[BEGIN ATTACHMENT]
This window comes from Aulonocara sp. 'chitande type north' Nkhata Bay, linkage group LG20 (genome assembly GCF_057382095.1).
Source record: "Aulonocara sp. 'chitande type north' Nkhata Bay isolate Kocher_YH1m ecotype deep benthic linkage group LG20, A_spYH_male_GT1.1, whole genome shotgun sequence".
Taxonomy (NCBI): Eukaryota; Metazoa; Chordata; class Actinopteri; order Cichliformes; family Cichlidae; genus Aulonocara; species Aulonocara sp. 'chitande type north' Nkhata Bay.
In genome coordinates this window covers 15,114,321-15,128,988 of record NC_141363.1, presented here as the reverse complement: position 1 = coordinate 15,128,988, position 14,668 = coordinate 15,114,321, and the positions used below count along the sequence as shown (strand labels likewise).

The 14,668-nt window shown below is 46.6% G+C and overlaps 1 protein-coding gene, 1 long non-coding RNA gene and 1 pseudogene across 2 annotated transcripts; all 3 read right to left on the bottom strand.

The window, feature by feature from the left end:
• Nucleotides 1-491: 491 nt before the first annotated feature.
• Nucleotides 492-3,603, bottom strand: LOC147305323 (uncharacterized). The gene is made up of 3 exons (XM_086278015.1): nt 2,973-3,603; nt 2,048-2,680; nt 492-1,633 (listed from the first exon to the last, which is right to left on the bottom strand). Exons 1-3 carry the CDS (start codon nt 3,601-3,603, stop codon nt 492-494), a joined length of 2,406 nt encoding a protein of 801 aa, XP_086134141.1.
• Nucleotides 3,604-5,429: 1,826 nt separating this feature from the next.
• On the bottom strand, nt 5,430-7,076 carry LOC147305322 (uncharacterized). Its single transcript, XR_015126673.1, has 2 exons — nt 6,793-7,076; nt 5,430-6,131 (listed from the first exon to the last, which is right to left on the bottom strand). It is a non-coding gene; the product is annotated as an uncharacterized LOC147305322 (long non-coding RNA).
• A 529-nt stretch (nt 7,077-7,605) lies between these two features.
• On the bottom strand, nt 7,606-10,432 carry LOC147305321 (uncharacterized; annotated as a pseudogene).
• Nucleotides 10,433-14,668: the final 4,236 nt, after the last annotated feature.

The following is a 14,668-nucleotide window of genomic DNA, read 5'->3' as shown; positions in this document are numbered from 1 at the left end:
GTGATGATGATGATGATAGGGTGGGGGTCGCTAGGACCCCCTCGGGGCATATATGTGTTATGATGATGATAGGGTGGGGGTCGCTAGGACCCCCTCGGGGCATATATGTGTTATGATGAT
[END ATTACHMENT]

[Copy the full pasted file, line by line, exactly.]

This window comes from Aulonocara sp. 'chitande type north' Nkhata Bay, linkage group LG20 (genome assembly GCF_057382095.1).
Source record: "Aulonocara sp. 'chitande type north' Nkhata Bay isolate Kocher_YH1m ecotype deep benthic linkage group LG20, A_spYH_male_GT1.1, whole genome shotgun sequence".
Taxonomy (NCBI): Eukaryota; Metazoa; Chordata; class Actinopteri; order Cichliformes; family Cichlidae; genus Aulonocara; species Aulonocara sp. 'chitande type north' Nkhata Bay.
In genome coordinates this window covers 15,114,321-15,128,988 of record NC_141363.1, presented here as the reverse complement: position 1 = coordinate 15,128,988, position 14,668 = coordinate 15,114,321, and the positions used below count along the sequence as shown (strand labels likewise).

The 14,668-nt window shown below is 46.6% G+C and overlaps 1 protein-coding gene, 1 long non-coding RNA gene and 1 pseudogene across 2 annotated transcripts; all 3 read right to left on the bottom strand.

The window, feature by feature from the left end:
• Nucleotides 1-491: 491 nt before the first annotated feature.
• Nucleotides 492-3,603, bottom strand: LOC147305323 (uncharacterized). The gene is made up of 3 exons (XM_086278015.1): nt 2,973-3,603; nt 2,048-2,680; nt 492-1,633 (listed from the first exon to the last, which is right to left on the bottom strand). Exons 1-3 carry the CDS (start codon nt 3,601-3,603, stop codon nt 492-494), a joined length of 2,406 nt encoding a protein of 801 aa, XP_086134141.1.
• Nucleotides 3,604-5,429: 1,826 nt separating this feature from the next.
• On the bottom strand, nt 5,430-7,076 carry LOC147305322 (uncharacterized). Its single transcript, XR_015126673.1, has 2 exons — nt 6,793-7,076; nt 5,430-6,131 (listed from the first exon to the last, which is right to left on the bottom strand). It is a non-coding gene; the product is annotated as an uncharacterized LOC147305322 (long non-coding RNA).
• A 529-nt stretch (nt 7,077-7,605) lies between these two features.
• On the bottom strand, nt 7,606-10,432 carry LOC147305321 (uncharacterized; annotated as a pseudogene).
• Nucleotides 10,433-14,668: the final 4,236 nt, after the last annotated feature.

The following is a 14,668-nucleotide window of genomic DNA, read 5'->3' as shown; positions in this document are numbered from 1 at the left end:
GTGATGATGATGATGATAGGGTGGGGGTCGCTAGGACCCCCTCGGGGCATATATGTGTTATGATGATGATAGGGTGGGGGTCGCTAGGACCCCCTCGGGGCATATATGTGTTATGATGAT